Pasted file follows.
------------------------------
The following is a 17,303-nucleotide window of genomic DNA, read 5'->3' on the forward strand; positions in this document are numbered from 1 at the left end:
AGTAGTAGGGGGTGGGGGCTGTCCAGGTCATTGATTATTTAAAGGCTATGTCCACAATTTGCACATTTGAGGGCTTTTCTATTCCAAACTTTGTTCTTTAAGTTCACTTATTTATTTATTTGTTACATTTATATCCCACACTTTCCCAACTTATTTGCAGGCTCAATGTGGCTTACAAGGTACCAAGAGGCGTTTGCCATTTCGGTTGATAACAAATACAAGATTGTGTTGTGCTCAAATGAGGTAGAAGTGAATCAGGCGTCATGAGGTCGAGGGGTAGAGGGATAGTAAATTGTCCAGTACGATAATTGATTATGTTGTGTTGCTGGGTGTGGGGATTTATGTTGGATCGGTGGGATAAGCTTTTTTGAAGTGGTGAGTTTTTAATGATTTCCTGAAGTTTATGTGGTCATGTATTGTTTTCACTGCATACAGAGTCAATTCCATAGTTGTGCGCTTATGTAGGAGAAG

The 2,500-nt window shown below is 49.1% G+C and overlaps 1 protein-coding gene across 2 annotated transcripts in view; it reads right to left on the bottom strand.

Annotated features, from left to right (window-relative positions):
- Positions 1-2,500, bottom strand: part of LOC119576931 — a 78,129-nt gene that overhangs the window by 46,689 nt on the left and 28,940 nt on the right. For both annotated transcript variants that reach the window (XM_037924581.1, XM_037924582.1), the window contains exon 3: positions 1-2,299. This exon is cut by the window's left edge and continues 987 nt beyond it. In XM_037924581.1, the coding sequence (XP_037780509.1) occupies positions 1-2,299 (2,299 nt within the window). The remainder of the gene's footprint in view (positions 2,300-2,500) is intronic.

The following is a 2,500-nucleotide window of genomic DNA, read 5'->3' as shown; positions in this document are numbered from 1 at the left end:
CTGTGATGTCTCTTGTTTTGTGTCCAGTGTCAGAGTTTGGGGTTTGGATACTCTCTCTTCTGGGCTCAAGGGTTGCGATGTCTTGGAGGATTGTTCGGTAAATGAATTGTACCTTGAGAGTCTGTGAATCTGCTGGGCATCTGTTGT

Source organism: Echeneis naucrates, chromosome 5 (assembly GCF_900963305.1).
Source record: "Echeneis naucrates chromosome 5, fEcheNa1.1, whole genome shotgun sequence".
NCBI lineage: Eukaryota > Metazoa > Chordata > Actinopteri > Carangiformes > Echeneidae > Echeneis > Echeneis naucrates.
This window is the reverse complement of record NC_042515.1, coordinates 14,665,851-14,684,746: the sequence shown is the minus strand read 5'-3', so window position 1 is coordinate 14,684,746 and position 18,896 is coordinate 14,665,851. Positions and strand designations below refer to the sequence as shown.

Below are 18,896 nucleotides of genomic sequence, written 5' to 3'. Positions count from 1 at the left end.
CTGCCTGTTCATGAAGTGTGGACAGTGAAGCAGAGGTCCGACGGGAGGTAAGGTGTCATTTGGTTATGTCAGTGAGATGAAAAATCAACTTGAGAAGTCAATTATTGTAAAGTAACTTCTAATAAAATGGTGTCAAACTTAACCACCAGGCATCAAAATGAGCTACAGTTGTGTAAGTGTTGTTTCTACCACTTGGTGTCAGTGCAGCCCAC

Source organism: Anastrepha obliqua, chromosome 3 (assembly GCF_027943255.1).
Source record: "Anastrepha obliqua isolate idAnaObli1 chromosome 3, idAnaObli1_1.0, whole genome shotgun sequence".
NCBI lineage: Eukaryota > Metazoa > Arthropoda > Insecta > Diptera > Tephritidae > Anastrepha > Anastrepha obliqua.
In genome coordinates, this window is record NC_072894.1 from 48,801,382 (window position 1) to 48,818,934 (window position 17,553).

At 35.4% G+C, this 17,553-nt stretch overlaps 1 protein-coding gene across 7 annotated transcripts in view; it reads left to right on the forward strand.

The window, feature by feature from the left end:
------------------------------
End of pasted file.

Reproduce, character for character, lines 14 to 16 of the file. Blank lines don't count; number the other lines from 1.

Source organism: Anastrepha obliqua, chromosome 3 (assembly GCF_027943255.1).
Source record: "Anastrepha obliqua isolate idAnaObli1 chromosome 3, idAnaObli1_1.0, whole genome shotgun sequence".
NCBI lineage: Eukaryota > Metazoa > Arthropoda > Insecta > Diptera > Tephritidae > Anastrepha > Anastrepha obliqua.